One exception to this might be if your application serves large file downloads, in which case you might wish to only generate the response headers.


Uvicorn provides the following timeouts:

  • Keep-Alive. Defaults to 5 seconds. Between requests, connections must receive new data within this period or be disconnected.

Resource Limits

Uvicorn provides the following resource limiting:

  • Concurrency. Defaults to None. If set, this provides a maximum number of concurrent tasks or open connections that should be allowed. Any new requests or connections that occur once this limit has been reached will result in a "503 Service Unavailable" response. Setting this value to a limit that you know your servers are able to support will help ensure reliable resource usage, even against significantly over-resourced servers.
  • Max requests. Defaults to None. If set, this provides a maximum number of HTTP requests that will be serviced before terminating a process. Together with a process manager this can be used to prevent memory leaks from impacting long running processes.

Server Errors

Server errors will be logged at the error log level. All logging defaults to being written to stdout.


If an exception is raised by an ASGI application, and a response has not yet been sent on the connection, then a 500 Server Error HTTP response will be sent.

Invalid responses

Uvicorn will ensure that ASGI applications send the correct sequence of messages, and will raise errors otherwise. This includes checking for no response sent, partial response sent, or invalid message sequences being sent.

Graceful Process Shutdown

Graceful process shutdowns are particularly important during a restart period. During this period you want to:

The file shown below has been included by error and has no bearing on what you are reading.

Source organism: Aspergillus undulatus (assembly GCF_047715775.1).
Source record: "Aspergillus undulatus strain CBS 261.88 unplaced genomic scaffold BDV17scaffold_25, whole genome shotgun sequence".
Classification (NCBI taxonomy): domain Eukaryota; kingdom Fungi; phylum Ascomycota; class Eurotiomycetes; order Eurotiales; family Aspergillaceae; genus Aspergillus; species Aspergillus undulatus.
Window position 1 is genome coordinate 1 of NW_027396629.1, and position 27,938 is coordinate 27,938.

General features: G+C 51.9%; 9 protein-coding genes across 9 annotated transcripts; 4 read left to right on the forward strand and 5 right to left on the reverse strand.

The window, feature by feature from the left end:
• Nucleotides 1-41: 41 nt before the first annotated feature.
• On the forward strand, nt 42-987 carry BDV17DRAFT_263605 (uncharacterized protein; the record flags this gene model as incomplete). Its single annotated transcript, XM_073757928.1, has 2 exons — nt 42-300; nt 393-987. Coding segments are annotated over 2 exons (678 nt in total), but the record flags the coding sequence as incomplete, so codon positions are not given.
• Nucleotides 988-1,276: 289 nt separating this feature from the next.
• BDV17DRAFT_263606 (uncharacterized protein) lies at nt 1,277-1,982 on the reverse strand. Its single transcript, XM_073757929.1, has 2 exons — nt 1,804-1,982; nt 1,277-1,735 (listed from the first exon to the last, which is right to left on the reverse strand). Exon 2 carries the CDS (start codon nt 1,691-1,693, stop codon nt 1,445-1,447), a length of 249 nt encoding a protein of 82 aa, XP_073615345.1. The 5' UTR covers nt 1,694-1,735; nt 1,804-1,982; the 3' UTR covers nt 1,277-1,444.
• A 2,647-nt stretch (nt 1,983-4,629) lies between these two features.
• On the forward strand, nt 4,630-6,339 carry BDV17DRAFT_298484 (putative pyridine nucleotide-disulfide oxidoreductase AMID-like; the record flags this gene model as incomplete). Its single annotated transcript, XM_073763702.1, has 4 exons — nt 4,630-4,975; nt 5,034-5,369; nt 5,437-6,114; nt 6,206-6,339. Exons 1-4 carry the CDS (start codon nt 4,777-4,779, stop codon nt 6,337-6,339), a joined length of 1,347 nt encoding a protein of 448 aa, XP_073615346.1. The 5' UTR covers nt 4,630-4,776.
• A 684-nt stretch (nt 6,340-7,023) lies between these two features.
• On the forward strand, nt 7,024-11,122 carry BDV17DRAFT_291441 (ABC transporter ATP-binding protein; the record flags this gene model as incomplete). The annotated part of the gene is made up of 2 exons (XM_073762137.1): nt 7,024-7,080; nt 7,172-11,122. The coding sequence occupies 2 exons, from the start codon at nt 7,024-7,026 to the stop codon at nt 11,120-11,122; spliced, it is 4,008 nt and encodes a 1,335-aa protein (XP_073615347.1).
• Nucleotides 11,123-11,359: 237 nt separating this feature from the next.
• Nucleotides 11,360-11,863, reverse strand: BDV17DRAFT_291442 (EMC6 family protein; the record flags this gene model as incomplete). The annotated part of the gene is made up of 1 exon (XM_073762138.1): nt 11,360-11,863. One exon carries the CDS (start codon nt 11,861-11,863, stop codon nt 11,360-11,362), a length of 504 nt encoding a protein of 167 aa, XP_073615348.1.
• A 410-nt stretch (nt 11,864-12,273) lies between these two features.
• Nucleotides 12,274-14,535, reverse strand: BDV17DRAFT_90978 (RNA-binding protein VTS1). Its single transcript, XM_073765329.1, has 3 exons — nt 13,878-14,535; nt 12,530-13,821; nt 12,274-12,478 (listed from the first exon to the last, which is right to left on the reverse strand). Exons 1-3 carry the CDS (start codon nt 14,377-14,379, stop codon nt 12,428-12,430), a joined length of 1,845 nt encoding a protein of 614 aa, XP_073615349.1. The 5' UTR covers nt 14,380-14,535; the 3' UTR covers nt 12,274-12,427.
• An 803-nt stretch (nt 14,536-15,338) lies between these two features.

• Start a number of new server processes to handle incoming requests, listening on the existing socket.
  • Stop the previous server processes from listening on the existing socket.
  • Close any connections that are not currently waiting on an HTTP response, and wait for any other connections to finalize their HTTP responses.
  • Wait for any background tasks to run to completion, such as occurs when the ASGI application has sent the HTTP response, but the asyncio task has not yet run to completion.

Uvicorn handles process shutdown gracefully, ensuring that connections are properly finalized, and all tasks have run to completion. During a shutdown period Uvicorn will ensure that responses and tasks must still complete within the configured timeout periods.

HTTP Pipelining

HTTP/1.1 provides support for sending multiple requests on a single connection, before having received each corresponding response. Servers are required to support HTTP pipelining, but it is now generally accepted to lead to implementation issues. It is not enabled on browsers, and may not necessarily be enabled on any proxies that the HTTP request passes through.

Uvicorn supports pipelining pragmatically. It will queue up any pipelined HTTP requests, and pause reading from the underlying transport. It will not start processing pipelined requests until each response has been dealt with in turn.